Terry Jeffrey

You can attend an entire season of eighth-grade basketball games and never see a 14-year-old boy adorned with a tattoo.

Turn on the NCCA basketball tournament, now down to the Sweet Sixteen, and it would be difficult, if not impossible, to find a game where at least one player on each team is not to some degree tattooed.

Sometime between his early teens, when he was in middle school, and his late teens and early 20s, when he made the college team, the tattooed athlete let some "artist" somewhere permanently embed ink in the only the epidermis he will ever have.

Of course, you would have seen the same thing watching the college football bowl games this winter.

Tattoos have become a far-reaching phenomenon in American collegiate culture. You see them on student-athletes from all regions of the country and from all demographics. You see them on players from state schools and private schools, large schools and small schools, secular schools and religious schools.

What is going on?

It would be a mistake to conclude that the tattoos seen today on college athletes raise an issue particular to college sports. It is a good bet the young men who play football and basketball in major college programs put in more hard work to perfect their skills in an activity that requires both physical and intellectual focus than most of their non-sports-playing classmates put in at anything.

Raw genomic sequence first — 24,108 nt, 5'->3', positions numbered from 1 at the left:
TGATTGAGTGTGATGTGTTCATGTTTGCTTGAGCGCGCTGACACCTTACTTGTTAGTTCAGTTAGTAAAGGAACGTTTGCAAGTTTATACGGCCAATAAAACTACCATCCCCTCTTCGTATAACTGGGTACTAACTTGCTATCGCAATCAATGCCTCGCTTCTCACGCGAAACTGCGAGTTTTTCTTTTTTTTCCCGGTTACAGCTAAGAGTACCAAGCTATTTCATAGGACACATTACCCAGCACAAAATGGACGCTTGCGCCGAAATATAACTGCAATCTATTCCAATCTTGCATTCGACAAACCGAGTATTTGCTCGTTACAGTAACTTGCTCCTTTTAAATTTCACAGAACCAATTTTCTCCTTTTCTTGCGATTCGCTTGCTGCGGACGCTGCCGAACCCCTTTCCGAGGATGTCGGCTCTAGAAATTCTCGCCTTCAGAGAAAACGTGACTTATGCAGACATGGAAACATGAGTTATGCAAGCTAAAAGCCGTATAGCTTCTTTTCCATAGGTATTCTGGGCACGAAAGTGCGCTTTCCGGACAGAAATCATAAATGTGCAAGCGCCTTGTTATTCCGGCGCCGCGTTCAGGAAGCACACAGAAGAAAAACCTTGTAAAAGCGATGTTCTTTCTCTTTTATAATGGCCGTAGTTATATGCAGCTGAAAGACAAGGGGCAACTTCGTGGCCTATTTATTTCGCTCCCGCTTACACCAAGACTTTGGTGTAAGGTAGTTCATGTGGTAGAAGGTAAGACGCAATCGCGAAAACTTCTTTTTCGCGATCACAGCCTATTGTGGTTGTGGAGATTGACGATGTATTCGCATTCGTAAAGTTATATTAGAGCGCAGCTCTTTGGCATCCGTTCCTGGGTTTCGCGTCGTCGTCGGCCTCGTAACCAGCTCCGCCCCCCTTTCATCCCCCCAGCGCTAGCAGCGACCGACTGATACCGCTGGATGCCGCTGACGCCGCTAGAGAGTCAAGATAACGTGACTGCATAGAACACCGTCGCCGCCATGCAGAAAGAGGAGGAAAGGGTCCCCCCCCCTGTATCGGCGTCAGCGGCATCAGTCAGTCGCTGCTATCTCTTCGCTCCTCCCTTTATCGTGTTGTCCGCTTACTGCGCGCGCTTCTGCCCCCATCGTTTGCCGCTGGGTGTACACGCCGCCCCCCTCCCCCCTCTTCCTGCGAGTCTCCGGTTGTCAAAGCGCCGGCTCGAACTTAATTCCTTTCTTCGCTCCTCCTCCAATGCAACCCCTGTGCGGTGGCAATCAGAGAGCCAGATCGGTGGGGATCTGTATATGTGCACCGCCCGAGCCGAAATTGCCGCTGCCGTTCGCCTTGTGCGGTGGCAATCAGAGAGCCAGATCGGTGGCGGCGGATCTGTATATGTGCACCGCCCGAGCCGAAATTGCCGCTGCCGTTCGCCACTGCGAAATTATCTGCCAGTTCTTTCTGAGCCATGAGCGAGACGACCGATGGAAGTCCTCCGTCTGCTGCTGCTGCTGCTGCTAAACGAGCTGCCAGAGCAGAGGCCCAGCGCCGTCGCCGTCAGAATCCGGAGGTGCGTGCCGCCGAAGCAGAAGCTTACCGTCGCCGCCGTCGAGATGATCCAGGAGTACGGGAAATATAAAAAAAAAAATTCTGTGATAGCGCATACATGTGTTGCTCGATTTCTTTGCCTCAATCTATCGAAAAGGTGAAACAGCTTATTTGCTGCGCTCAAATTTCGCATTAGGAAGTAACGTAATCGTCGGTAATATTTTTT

It is also a fact that the athletes have nowhere near a monopoly on the tattoos on campus.

In 2005, a group of researchers at Texas Tech University published the results of a survey they had done gauging the attitudes toward tattoos of "520 undergraduate students at a large public university in the Southwest."

"While many people believe that tattooing establishments are inspected, monitored or regulated, there are no universal procedural health standards for tattooing," the researchers wrote in the journal Sociological Spectrum. "Thus, obtaining a safe tattoo means the customer must be knowledgeable about the artist, the technique, the equipment and wound or skin care. Tattoos can be obtained in a studio or in many makeshift situations, such as mobile vans, flea markets, rock concerts and even fraternity parties."

"The potential for infections and the transmission of blood-borne diseases such as hepatitis B (HBV) and hepatitis C (HCV) are the major physical concerns present with tattooing," said the researchers.


Terry Jeffrey

Terence P. Jeffrey is the editor-in-chief of CNSNews

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